We are thus left with competing understandings of the best uses of scarce resources. To the Christian, "best uses" means the uses that reduce the most important discrepancies between the world as it exists and the world God would have us work toward. Obviously, people will differ about what immediate goals are consistent with that mission. Do we use a given acre of land for a forest preserve, for housing, for a library, for a garden, for a seminary, for a garbage dump, or for a playground? All of these different uses serve some godly purpose - even if it means a low use such as having a place to put trash so that our immediate surroundings can be a little cleaner. We need a practical way of resolving conflicts of values.
We do not have continuing divine revelation to resolve these conflicts for us. So we need a way for people to compare their individual assessments of value. In other words, we need a system for providing information about which use of a resource is most valuable. I would suggest that, when it comes to environmental issues, the price system is that system. Talk is cheap. Anyone can say, "The highest and best use of that land is as a nature preserve." Someone else will contend that the best use is as a hospital. It is an irreconcilable argument, without further information. Only the requirement that people back up their value-assessments by being willing and able to pay a price (i.e., to make a sacrifice of other goods deemed less valuable by the bidder) separates mere talk from a serious personal value-assessment.
The Price System of Valuation
In humility, we must acknowledge that we do not possess, independent of other individuals, the information necessary to make good decisions about the natural environment. Sometimes we will imagine that we could have used the land, water, or air in a better way. The knee-jerk response of some environmentalists is to gather together some others with similar imaginations and politicize the situation. They call in the civil government to disrupt the market exchange process. "Market failure! Regulate! Regulate!" they say. A better response would be to try to convince the resource owner of his inappropriate valuation of that resource. Sometimes, the only just recourse will be to raise funds among like-minded environmentalists and bid for the resource.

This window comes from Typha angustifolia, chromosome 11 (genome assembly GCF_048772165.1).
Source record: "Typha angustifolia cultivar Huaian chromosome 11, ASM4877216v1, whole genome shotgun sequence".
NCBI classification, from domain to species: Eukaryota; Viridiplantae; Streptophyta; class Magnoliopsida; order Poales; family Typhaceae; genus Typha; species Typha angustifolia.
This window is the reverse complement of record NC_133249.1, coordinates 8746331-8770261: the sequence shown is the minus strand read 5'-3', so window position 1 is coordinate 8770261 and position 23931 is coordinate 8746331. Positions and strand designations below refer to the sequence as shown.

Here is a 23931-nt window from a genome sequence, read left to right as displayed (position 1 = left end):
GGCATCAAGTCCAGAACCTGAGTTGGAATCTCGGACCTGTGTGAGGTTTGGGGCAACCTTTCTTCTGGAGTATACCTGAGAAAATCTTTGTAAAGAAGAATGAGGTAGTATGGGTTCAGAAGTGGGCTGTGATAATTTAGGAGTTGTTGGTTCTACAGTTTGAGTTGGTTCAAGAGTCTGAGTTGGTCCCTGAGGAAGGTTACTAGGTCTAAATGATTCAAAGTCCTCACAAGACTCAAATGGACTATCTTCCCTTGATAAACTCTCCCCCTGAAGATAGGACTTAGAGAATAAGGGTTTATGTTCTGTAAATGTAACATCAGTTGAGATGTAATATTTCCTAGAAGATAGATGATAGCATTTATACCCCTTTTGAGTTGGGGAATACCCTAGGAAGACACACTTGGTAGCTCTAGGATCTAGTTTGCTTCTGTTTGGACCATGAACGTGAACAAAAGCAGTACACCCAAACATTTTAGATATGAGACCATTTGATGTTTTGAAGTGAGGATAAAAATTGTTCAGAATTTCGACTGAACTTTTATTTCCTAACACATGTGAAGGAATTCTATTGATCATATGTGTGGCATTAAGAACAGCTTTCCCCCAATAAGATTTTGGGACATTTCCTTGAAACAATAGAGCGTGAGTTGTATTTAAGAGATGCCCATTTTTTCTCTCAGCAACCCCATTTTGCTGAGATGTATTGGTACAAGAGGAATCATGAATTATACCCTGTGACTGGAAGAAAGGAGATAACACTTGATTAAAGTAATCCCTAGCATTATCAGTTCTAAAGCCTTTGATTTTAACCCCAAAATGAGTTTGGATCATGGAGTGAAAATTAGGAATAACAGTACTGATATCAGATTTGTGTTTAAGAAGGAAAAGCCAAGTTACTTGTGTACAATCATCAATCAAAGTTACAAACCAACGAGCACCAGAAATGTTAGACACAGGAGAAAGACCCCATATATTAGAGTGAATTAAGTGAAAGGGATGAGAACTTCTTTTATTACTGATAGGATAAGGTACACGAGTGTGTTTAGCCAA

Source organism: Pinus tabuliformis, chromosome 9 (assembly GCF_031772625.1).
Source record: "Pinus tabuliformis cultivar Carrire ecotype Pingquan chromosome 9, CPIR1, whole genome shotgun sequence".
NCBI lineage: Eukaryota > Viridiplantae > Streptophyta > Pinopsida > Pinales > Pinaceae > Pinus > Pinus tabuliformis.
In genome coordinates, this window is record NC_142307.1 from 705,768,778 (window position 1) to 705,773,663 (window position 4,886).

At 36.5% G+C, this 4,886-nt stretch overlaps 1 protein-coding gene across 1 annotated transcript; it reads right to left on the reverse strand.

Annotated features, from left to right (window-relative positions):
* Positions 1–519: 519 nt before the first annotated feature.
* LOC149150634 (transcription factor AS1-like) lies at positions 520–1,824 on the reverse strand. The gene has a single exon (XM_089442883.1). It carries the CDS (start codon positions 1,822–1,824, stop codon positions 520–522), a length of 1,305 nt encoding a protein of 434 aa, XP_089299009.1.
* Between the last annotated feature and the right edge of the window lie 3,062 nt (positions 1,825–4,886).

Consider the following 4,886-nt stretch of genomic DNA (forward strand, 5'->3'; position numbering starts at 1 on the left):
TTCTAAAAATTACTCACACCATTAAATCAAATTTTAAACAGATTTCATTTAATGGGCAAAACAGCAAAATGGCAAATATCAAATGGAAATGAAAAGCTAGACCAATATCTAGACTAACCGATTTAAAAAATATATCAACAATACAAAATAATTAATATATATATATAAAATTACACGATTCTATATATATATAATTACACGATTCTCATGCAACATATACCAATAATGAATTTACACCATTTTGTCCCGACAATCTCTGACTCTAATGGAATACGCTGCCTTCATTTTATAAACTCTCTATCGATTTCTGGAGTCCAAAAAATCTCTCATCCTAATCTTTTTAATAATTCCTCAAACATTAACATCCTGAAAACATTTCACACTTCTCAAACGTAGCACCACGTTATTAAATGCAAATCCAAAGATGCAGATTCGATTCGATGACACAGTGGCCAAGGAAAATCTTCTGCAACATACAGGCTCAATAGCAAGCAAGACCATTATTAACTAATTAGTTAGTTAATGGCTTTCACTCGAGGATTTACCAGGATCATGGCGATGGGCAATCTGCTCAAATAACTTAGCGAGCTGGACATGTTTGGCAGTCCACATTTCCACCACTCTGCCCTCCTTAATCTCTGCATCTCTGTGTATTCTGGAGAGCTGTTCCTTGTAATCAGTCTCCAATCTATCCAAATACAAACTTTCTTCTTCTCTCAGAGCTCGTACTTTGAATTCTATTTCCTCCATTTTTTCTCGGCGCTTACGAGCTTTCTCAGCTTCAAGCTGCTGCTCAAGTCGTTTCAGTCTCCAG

Yet despite his confusion, Bouma-Prediger at least makes the attempt to apply the Bible to worldview issues, which is more than many Christians will do today. Christianity today has become personal, pietistic, and retreatist. To hear some Christians talk, one would think that a Christian's responsibility in the world consists of sharing the idea that "Jesus loves you and has a wonderful plan for your life," and not much else. This sort of retreatist attitude is nearly as bad as the usurpation of the market by environmentalists because in both cases value and dominion are warped. Christians have neglected to connect the "going" and "baptizing" of the Great Commission with "teaching." Teaching, that is, on how to live in the world according to the Word of God. Bouma-Prediger and the others who write for Creation Care are at least concerned with developing Christian ethics on environmental issues.
Christians concerned about the state of the environment should not dismiss the price system as being incompatible with proper valuation of the environment. To the contrary, we need the price system to help us with those valuations. Otherwise, it is an irreconcilable argument, ended only when the state coercively intervenes on the side of the more politically influential party.
1. Steven Bouma-Prediger, "Living on the Land, Living a Christian Land Ethic," Creation Care No. 22 (Summer 2003), 4, 5.
2. Steven Bouma-Prediger, "Creation Care and Character: The Nature and Necessity of the Ecological Virtues" (Electronic version), Perspectives on Science and Christian Faith vol. 50 (1998), 6-21. See also Bouma-Prediger's 2001 book, For the Beauty of the Earth ( Grand Rapids : Baker), 128, 142, 171.
3. Bouma-Prediger, "Living on the Land, Living a Christian Land Ethic," 5.
- Timothy D. Terrell
Timothy Terrell is associate professor of economics at Wofford College in Spartanburg, South Carolina. He is assistant editor of the Quarterly Journal of Austrian Economics and is an Associated Scholar with the Mises Institute.